The conference in Bil'in

The strange cooperation of the anarchists with capitalist and "nationalist" ruling elites
Over the past two days, we held an international conference in Bil'in about and in solidarity with the struggle against the fence. It was organized by the Bil'in joint project of struggle against the fence, which for the last 12 months has been carried on by the local popular committee together with the Anarchist Against The Wall initiative.

Though more a colonialist settler project than a normal form of colonial rule, the Israeli-Palestinian conflict has some similarity with "regular" colonialism, and more so at the present stage of global capitalism and local (regional) capitalism. It is not strange that in a world of de-colonization and globalized capitalism, the last remaining colonial projects still in existence are under pressure to come to an end. It is even so in regions where, for example, the colonial aspect was, or is, mixed with nationalist repression (like in Ireland, Turkey and Israel/Palestine) and is subject more to international pressure to end when it involves settler colonialism in progress (like in Indonesia and Israel).

In the case of the Israeli-Palestinian conflict, although the settler colonialist nature of colonialism was dominant, the first step towards de-colonization was still copied from other capitalist states - compromise with the exiled leadership of the "national liberation movements".

As in other parts (and more so in Algeria, where the cost of suppressing the local uprising became too great) the co-opting of the exiled leadership seemed to be the first choice. Thus, like the French pact with the exiled leadership of the FLN, Israel tried to reach a pact with the exiled leadership of the PLO. However, the transfer of power to the leadership of de-colonized countries that worked in most places, failed in the Israeli-Palestinian case. It could not succeed here as the forces interested in the continuation of settler colonialism were not defeated completely, and the "de-colonization" steps were very limited.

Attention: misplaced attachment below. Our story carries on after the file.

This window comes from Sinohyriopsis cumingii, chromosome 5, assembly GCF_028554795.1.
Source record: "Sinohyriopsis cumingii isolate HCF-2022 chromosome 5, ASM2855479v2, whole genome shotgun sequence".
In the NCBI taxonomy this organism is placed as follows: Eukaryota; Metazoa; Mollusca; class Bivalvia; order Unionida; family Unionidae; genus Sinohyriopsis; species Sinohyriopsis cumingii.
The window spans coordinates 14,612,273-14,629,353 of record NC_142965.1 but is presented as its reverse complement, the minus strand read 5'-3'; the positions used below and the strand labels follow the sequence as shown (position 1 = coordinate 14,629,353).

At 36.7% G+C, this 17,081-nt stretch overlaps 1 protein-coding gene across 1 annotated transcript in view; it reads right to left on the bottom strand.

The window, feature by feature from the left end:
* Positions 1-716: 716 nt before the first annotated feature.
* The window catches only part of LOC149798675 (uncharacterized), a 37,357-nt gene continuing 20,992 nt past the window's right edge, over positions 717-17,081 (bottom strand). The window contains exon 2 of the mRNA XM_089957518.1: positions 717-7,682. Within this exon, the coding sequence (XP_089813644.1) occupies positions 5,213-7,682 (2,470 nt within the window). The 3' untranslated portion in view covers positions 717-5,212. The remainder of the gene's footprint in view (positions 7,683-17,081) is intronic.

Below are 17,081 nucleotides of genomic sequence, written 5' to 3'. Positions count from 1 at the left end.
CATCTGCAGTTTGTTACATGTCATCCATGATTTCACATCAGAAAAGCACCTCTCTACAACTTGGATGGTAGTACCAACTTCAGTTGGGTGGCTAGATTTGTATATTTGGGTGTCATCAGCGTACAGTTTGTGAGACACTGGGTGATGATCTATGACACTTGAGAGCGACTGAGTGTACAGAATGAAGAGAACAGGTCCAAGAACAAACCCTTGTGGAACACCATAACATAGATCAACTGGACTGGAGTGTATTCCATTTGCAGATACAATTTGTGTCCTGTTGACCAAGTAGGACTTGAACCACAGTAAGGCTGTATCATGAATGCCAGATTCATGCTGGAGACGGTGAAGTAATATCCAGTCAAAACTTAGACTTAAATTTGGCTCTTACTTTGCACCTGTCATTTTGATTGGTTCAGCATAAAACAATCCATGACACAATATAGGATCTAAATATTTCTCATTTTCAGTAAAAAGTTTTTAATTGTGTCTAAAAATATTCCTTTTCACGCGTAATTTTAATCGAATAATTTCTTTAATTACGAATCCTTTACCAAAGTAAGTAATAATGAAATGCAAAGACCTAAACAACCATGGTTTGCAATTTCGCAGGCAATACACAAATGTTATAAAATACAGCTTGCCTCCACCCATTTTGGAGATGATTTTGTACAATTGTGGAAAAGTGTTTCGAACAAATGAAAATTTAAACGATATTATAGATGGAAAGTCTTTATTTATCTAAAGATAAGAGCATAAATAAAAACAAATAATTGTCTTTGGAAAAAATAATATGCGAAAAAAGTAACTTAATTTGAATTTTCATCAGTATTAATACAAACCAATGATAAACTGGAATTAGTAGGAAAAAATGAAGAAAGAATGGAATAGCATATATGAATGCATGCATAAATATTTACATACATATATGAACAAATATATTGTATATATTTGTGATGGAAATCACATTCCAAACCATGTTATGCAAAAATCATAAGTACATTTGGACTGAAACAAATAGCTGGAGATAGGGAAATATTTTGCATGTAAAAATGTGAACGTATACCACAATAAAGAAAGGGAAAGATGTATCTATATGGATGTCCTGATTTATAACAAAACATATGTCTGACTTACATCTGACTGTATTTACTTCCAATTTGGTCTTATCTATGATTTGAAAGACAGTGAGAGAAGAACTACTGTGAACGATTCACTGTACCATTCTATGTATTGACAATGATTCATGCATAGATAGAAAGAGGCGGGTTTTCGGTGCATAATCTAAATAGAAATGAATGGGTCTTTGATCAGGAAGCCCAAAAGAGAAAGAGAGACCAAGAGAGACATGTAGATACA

It is by no means strange that there is support for the end of colonial rule from a large section of Israeli capitalists, given that it has become an economic burden for them. It is not even out of the question that this section of the capitalist elite will support/cooperate - like in other countries - with radicals who struggle against the continuation of colonial rule by their countries over other countries. It is, however, a bit strange when the cooperation/support is given in the case of Israel to an initiative by the name of "Anarchists Against The Wall" (AATW). It is even stranger when the anarchists enter into intensive cooperation with the media... which so often tries hard not to express open support for the Anarchists. And it is very strange indeed when the whole radical left follows the initiative of the Anarchists who organize the weekly struggle in the Palestinian village Bil'in together with the local popular committee.

Is not so strange, however, that the anarchists enter such cooperation when people understand how the colonialist situation, and more so the settler colonialist one, makes it hard to struggle against the "colonization" of the minds of the working people by capitalist ideology.

The struggle of anti-authoritarian anti-capitalists against the colonialism of other states by the ruling elites of their own countries is of more benefit in the de-colonization of the minds of people in their communities than in the de-colonization of the people of the colonies, by replacing external rule with that of a local elite which often make their lives worse.

And the strange situation in the Israeli-Palestinian struggle provides us with a unique opportunity to struggle for the freedom of the minds of the Israeli working people.

In a way, the strange situation is the result of the impasse in the decolonization of the Palestinian regions colonized by Israel after the 1967 war

It is not so strange that efforts to co-opt the exiled Palestinian leadership of the PLO failed, as the de-colonization of a half-successful settler colonialist project involves much more than a shift between sections of the mainly monolithic capitalist elite.